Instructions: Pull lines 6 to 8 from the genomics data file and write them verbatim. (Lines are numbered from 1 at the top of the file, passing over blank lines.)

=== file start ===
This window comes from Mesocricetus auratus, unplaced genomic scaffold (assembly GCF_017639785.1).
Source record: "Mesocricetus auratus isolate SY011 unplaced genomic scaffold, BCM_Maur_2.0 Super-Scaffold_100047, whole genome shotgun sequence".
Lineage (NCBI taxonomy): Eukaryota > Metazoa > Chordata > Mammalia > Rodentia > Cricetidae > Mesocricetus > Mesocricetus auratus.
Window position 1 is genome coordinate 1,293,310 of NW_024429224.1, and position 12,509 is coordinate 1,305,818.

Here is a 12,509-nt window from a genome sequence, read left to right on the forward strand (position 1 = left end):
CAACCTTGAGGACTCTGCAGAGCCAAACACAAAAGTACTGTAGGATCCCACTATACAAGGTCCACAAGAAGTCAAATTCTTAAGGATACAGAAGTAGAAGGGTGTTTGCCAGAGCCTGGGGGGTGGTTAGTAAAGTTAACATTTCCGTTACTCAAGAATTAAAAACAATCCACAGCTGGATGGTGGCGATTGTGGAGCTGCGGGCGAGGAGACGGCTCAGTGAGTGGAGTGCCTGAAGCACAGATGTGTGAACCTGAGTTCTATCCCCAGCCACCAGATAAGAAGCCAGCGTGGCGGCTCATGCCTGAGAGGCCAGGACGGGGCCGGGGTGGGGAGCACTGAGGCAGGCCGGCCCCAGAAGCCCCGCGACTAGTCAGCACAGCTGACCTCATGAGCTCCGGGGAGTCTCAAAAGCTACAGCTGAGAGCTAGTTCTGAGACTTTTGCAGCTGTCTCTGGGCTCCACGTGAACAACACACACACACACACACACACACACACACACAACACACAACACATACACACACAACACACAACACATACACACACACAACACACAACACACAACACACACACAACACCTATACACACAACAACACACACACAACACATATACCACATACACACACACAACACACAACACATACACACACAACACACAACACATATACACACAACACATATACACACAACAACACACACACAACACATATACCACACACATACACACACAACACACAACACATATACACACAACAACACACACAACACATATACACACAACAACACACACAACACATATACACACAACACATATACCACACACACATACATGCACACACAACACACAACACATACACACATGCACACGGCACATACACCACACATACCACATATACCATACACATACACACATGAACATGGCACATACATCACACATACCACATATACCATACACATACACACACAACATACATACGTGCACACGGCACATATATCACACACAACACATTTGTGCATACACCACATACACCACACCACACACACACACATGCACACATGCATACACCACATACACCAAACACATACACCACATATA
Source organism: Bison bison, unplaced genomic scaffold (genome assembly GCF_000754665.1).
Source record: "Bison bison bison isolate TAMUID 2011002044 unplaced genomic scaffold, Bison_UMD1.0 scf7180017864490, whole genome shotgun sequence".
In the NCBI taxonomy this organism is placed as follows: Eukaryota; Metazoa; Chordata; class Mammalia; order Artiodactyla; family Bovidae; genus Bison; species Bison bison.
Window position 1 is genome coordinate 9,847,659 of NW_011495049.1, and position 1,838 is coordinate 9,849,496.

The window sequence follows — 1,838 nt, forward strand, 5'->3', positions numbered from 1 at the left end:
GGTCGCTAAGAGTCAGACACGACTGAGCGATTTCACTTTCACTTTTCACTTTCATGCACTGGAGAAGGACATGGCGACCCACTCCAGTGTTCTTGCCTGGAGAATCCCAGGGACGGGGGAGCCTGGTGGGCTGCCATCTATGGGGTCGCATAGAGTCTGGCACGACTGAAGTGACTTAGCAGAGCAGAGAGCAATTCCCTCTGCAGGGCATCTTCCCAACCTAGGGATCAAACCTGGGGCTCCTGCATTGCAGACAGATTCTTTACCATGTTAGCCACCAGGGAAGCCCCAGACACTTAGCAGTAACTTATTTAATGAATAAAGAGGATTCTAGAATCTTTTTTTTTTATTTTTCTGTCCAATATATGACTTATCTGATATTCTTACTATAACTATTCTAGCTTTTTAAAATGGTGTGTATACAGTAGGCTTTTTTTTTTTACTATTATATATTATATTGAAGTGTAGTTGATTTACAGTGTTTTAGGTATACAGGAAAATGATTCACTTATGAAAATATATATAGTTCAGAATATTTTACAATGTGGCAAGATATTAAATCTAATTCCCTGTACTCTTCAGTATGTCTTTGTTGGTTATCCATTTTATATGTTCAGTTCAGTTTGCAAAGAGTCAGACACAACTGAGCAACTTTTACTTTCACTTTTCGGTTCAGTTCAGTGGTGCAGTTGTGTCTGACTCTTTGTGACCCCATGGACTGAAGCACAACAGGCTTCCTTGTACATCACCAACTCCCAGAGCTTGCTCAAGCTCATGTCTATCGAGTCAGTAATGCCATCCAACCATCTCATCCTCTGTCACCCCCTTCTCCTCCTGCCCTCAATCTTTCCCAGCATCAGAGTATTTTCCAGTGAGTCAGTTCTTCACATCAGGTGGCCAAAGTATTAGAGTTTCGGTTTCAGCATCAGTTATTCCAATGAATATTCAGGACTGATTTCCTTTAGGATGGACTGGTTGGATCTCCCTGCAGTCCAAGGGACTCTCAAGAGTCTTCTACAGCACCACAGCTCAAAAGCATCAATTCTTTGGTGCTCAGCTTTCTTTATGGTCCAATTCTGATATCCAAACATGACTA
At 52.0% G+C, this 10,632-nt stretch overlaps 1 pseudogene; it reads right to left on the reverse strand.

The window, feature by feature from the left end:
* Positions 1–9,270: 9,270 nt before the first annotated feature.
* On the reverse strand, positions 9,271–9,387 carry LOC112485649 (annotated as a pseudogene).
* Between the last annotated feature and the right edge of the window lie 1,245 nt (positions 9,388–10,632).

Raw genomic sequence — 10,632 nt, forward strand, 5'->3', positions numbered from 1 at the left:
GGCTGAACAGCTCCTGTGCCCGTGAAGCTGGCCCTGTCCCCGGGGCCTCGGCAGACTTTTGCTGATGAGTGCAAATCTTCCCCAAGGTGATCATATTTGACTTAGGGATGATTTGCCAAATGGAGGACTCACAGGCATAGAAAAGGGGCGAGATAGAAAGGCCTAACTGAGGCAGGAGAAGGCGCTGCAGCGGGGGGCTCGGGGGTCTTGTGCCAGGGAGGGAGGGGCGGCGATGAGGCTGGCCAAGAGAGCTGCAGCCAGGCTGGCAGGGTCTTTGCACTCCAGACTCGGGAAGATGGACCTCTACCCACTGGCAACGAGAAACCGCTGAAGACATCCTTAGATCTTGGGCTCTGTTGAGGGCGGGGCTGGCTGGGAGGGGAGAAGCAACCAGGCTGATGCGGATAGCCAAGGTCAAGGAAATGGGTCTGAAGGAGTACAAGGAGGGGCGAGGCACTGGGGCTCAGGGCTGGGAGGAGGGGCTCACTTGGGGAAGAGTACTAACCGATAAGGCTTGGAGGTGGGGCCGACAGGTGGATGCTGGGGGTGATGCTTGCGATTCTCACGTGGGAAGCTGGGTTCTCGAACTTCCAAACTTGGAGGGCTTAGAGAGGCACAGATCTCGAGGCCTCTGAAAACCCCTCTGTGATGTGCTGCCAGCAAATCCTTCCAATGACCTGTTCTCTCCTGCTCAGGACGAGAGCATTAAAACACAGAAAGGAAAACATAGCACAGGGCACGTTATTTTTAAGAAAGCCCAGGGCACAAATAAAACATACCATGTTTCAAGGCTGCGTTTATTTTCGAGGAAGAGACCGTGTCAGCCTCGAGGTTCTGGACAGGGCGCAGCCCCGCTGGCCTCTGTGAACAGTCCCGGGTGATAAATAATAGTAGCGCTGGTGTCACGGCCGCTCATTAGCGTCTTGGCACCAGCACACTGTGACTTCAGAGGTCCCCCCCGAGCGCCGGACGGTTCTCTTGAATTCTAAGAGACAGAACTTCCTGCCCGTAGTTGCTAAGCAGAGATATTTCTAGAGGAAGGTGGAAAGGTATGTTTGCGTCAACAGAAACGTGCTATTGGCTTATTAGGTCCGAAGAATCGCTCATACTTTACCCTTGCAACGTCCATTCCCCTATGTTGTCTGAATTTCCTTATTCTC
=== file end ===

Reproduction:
CAACCTTGAGGACTCTGCAGAGCCAAACACAAAAGTACTGTAGGATCCCACTATACAAGGTCCACAAGAAGTCAAATTCTTAAGGATACAGAAGTAGAAGGGTGTTTGCCAGAGCCTGGGGGGTGGTTAGTAAAGTTAACATTTCCGTTACTCAAGAATTAAAAACAATCCACAGCTGGATGGTGGCGATTGTGGAGCTGCGGGCGAGGAGACGGCTCAGTGAGTGGAGTGCCTGAAGCACAGATGTGTGAACCTGAGTTCTATCCCCAGCCACCAGATAAGAAGCCAGCGTGGCGGCTCATGCCTGAGAGGCCAGGACGGGGCCGGGGTGGGGAGCACTGAGGCAGGCCGGCCCCAGAAGCCCCGCGACTAGTCAGCACAGCTGACCTCATGAGCTCCGGGGAGTCTCAAAAGCTACAGCTGAGAGCTAGTTCTGAGACTTTTGCAGCTGTCTCTGGGCTCCACGTGAACAACACACACACACACACACACACACACACACACAACACACAACACATACACACACAACACACAACACATACACACACACAACACACAACACACAACACACACACAACACCTATACACACAACAACACACACACAACACATATACCACATACACACACACAACACACAACACATACACACACAACACACAACACATATACACACAACACATATACACACAACAACACACACACAACACATATACCACACACATACACACACAACACACAACACATATACACACAACAACACACACAACACATATACACACAACAACACACACAACACATATACACACAACACATATACCACACACACATACATGCACACACAACACACAACACATACACACATGCACACGGCACATACACCACACATACCACATATACCATACACATACACACATGAACATGGCACATACATCACACATACCACATATACCATACACATACACACACAACATACATACGTGCACACGGCACATATATCACACACAACACATTTGTGCATACACCACATACACCACACCACACACACACACATGCACACATGCATACACCACATACACCAAACACATACACCACATATA
Source organism: Bison bison, unplaced genomic scaffold (genome assembly GCF_000754665.1).
Source record: "Bison bison bison isolate TAMUID 2011002044 unplaced genomic scaffold, Bison_UMD1.0 scf7180017864490, whole genome shotgun sequence".